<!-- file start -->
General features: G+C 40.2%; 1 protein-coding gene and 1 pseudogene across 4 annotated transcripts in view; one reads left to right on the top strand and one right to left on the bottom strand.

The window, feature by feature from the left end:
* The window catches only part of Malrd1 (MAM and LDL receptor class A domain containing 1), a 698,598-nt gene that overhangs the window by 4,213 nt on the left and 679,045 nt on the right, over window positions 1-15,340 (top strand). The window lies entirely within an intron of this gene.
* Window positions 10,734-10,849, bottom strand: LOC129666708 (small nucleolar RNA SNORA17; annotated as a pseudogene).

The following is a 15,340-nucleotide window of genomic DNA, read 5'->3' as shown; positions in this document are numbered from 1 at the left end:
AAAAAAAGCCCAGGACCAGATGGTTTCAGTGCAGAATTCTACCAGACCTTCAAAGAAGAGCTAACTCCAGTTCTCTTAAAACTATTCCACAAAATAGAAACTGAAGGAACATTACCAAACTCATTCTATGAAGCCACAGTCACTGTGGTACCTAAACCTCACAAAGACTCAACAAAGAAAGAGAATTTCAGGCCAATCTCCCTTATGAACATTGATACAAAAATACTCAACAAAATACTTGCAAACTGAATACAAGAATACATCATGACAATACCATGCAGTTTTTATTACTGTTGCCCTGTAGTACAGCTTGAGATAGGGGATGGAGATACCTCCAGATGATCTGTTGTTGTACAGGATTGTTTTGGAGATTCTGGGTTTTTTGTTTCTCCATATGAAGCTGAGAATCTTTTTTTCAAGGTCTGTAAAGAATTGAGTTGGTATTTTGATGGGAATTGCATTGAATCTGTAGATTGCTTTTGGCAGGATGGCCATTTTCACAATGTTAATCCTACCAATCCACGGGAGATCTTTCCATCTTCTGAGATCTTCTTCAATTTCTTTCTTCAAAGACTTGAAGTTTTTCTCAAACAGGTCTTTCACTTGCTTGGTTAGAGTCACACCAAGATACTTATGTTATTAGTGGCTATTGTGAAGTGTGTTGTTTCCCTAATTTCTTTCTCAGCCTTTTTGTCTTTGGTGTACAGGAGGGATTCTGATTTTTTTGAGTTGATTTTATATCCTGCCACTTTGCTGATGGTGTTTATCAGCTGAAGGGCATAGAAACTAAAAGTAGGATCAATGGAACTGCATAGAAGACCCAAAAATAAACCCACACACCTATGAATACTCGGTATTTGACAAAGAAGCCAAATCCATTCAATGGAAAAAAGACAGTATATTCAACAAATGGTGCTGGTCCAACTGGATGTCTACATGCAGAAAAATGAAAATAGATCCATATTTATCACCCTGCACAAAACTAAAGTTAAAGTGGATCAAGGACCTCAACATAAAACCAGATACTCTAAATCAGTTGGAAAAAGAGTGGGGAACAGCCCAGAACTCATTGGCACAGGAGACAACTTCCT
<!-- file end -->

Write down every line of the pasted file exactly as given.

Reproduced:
General features: G+C 40.2%; 1 protein-coding gene and 1 pseudogene across 4 annotated transcripts in view; one reads left to right on the top strand and one right to left on the bottom strand.

The window, feature by feature from the left end:
* The window catches only part of Malrd1 (MAM and LDL receptor class A domain containing 1), a 698,598-nt gene that overhangs the window by 4,213 nt on the left and 679,045 nt on the right, over window positions 1-15,340 (top strand). The window lies entirely within an intron of this gene.
* Window positions 10,734-10,849, bottom strand: LOC129666708 (small nucleolar RNA SNORA17; annotated as a pseudogene).

The following is a 15,340-nucleotide window of genomic DNA, read 5'->3' as shown; positions in this document are numbered from 1 at the left end:
AAAAAAAGCCCAGGACCAGATGGTTTCAGTGCAGAATTCTACCAGACCTTCAAAGAAGAGCTAACTCCAGTTCTCTTAAAACTATTCCACAAAATAGAAACTGAAGGAACATTACCAAACTCATTCTATGAAGCCACAGTCACTGTGGTACCTAAACCTCACAAAGACTCAACAAAGAAAGAGAATTTCAGGCCAATCTCCCTTATGAACATTGATACAAAAATACTCAACAAAATACTTGCAAACTGAATACAAGAATACATCATGACAATACCATGCAGTTTTTATTACTGTTGCCCTGTAGTACAGCTTGAGATAGGGGATGGAGATACCTCCAGATGATCTGTTGTTGTACAGGATTGTTTTGGAGATTCTGGGTTTTTTGTTTCTCCATATGAAGCTGAGAATCTTTTTTTCAAGGTCTGTAAAGAATTGAGTTGGTATTTTGATGGGAATTGCATTGAATCTGTAGATTGCTTTTGGCAGGATGGCCATTTTCACAATGTTAATCCTACCAATCCACGGGAGATCTTTCCATCTTCTGAGATCTTCTTCAATTTCTTTCTTCAAAGACTTGAAGTTTTTCTCAAACAGGTCTTTCACTTGCTTGGTTAGAGTCACACCAAGATACTTATGTTATTAGTGGCTATTGTGAAGTGTGTTGTTTCCCTAATTTCTTTCTCAGCCTTTTTGTCTTTGGTGTACAGGAGGGATTCTGATTTTTTTGAGTTGATTTTATATCCTGCCACTTTGCTGATGGTGTTTATCAGCTGAAGGGCATAGAAACTAAAAGTAGGATCAATGGAACTGCATAGAAGACCCAAAAATAAACCCACACACCTATGAATACTCGGTATTTGACAAAGAAGCCAAATCCATTCAATGGAAAAAAGACAGTATATTCAACAAATGGTGCTGGTCCAACTGGATGTCTACATGCAGAAAAATGAAAATAGATCCATATTTATCACCCTGCACAAAACTAAAGTTAAAGTGGATCAAGGACCTCAACATAAAACCAGATACTCTAAATCAGTTGGAAAAAGAGTGGGGAACAGCCCAGAACTCATTGGCACAGGAGACAACTTCCT